ATF and Pittsburgh Police Team up to Put Illegal Gun Possessor Back in Federal Prison
PITTSBURGH – A convicted felon from Penn Hills, Pa., has been indicted by a federal grand jury in Pittsburgh for a second time on a charge of violating federal firearms laws, United States Attorney David J. Hickton announced today.
The one-count indictment, returned on Feb. 18, named Michael Tyrone Waller, a/k/a Maurice Murray, a/k/a Donald Maurice Murray, a/k/a James Woods, a/k/a Stickman, 28, as the sole defendant.
According to the indictment, on or about Feb. 4, 2013, Waller, being a convicted felon, illegally possessed a .40 S&W caliber semi-automatic Springfield Armory pistol and ammunition after his release from federal prison on a prior conviction for being a felon in possession of a firearm and possession of heroin with the intent to distribute it. Waller also has been convicted of felony crimes in Allegheny County for providing weapons to inmates and being a fugitive in possession of a firearm. Federal law prohibits anyone who has been convicted of a crime punishable by a term of imprisonment exceeding one year from possessing a firearm or ammunition.
The law provides for a maximum sentence of up to 10 years in prison, a fine of $250,000 or both, as well as an additional period of incarceration for committing the crime while under the supervision of the United States Probation Office after his release from jail. Under the Federal Sentencing Guidelines, the actual sentence imposed would be based upon the seriousness of the offense and the prior criminal history of the defendant.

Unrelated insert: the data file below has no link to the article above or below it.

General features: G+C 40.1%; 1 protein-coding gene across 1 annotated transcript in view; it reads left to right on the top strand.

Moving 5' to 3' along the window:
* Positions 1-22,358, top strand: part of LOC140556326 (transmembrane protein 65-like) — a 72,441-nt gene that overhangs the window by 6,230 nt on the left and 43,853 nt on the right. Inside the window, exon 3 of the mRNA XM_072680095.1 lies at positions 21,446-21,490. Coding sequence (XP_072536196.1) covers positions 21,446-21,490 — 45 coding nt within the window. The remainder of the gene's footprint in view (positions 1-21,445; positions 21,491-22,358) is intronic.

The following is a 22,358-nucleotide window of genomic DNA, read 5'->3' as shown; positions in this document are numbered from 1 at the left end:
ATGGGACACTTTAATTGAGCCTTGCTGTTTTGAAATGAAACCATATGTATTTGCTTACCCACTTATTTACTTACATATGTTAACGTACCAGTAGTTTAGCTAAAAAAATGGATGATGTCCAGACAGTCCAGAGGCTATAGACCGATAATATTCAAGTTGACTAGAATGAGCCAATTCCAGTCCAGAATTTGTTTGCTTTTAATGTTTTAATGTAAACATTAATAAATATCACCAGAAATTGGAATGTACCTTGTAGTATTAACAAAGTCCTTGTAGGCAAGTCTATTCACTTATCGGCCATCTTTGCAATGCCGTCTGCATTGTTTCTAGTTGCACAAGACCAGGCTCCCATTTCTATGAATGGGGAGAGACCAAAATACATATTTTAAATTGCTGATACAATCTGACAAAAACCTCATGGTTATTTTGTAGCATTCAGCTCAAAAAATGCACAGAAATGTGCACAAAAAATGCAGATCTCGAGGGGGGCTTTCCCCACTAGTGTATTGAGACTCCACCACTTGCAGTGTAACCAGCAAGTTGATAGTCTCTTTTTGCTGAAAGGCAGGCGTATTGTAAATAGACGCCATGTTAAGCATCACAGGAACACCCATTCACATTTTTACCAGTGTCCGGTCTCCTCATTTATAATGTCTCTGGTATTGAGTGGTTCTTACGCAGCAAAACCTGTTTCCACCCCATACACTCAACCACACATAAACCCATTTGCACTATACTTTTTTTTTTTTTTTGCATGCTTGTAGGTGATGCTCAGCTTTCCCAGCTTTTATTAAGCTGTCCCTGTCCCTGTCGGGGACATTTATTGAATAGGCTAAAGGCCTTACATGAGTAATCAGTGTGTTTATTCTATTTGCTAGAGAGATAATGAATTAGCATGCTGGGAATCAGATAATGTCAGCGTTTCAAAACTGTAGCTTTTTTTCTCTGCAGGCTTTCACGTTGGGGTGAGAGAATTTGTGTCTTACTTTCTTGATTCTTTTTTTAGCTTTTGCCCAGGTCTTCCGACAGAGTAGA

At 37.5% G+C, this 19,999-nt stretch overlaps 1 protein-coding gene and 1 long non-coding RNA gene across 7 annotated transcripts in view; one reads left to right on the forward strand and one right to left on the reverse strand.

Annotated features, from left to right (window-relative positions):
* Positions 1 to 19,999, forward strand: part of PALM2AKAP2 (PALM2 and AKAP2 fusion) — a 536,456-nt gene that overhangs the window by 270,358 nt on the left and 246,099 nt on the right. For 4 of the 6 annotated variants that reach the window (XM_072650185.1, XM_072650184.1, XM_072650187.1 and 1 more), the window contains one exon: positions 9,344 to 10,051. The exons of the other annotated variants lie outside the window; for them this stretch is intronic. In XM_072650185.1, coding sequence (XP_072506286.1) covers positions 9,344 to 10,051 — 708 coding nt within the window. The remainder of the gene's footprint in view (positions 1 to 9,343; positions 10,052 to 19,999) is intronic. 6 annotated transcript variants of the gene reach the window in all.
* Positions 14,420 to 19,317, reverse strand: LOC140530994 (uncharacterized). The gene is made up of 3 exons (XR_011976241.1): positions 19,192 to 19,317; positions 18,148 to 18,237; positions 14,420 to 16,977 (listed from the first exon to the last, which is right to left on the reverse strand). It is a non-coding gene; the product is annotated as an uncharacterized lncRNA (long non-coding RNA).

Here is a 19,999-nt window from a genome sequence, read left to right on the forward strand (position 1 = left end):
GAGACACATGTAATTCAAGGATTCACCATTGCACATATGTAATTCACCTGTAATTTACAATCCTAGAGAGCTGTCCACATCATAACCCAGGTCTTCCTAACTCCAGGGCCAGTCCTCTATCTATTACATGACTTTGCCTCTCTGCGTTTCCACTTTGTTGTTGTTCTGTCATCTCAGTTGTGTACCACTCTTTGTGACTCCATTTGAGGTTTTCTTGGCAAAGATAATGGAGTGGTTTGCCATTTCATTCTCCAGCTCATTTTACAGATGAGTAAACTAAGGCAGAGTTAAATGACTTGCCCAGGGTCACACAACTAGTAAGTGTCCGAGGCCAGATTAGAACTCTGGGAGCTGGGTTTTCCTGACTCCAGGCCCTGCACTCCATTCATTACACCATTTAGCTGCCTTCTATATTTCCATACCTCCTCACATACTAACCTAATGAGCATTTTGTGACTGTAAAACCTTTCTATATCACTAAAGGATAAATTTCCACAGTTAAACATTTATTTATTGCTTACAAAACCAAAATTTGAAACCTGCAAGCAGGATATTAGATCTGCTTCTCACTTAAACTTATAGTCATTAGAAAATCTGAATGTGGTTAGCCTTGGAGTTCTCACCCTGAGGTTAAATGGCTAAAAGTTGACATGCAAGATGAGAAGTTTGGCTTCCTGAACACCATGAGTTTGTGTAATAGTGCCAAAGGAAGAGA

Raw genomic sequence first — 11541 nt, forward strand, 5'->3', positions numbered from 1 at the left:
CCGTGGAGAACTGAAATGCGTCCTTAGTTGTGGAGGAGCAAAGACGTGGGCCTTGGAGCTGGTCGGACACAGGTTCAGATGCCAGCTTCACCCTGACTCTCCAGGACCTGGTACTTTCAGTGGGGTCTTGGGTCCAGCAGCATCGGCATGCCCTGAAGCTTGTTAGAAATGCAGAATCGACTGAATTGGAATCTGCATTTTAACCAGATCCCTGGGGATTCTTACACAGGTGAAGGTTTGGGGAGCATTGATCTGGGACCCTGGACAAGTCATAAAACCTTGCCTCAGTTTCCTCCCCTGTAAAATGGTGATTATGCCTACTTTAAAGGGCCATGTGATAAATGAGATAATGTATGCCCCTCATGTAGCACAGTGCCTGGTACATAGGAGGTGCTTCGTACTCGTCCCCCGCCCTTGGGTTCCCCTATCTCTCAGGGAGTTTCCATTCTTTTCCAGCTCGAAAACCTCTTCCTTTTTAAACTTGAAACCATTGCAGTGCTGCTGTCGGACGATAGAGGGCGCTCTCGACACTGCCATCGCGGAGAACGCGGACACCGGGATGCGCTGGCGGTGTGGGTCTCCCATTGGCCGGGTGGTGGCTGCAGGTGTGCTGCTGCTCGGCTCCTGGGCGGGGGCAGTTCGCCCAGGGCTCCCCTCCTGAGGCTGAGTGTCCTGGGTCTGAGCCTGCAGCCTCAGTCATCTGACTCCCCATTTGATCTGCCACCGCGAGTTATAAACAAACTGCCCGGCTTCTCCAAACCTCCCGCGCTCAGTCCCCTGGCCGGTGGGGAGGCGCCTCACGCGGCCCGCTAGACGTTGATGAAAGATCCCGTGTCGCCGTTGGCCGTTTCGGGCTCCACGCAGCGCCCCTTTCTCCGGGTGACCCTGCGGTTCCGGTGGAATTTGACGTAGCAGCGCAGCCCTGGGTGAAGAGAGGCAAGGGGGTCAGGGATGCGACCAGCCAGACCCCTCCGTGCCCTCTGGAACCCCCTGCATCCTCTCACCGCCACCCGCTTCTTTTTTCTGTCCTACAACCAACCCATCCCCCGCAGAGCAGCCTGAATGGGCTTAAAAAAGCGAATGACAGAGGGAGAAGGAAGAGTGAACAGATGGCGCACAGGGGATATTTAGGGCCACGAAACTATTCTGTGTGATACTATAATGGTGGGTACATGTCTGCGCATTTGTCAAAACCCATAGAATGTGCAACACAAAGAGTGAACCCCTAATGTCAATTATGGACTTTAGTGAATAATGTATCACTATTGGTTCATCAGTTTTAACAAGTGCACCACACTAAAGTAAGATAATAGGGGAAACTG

Assistant United States Attorney Ross E. Lenhardt of the Violent Crimes Section of the United States Attorney's Office is prosecuting this case on behalf of the government.
The Bureau of Alcohol, Tobacco, Firearms and Explosives and the Pittsburgh Police Department conducted the investigation leading to the indictment of Waller. This case is being prosecuted under Project Safe Neighborhoods, a collaborative effort by federal, state and local law enforcement agencies, prosecutors and communities to prevent, deter and prosecute gun crime.
An indictment is an accusation. A defendant is presumed innocent unless and until proven guilty.
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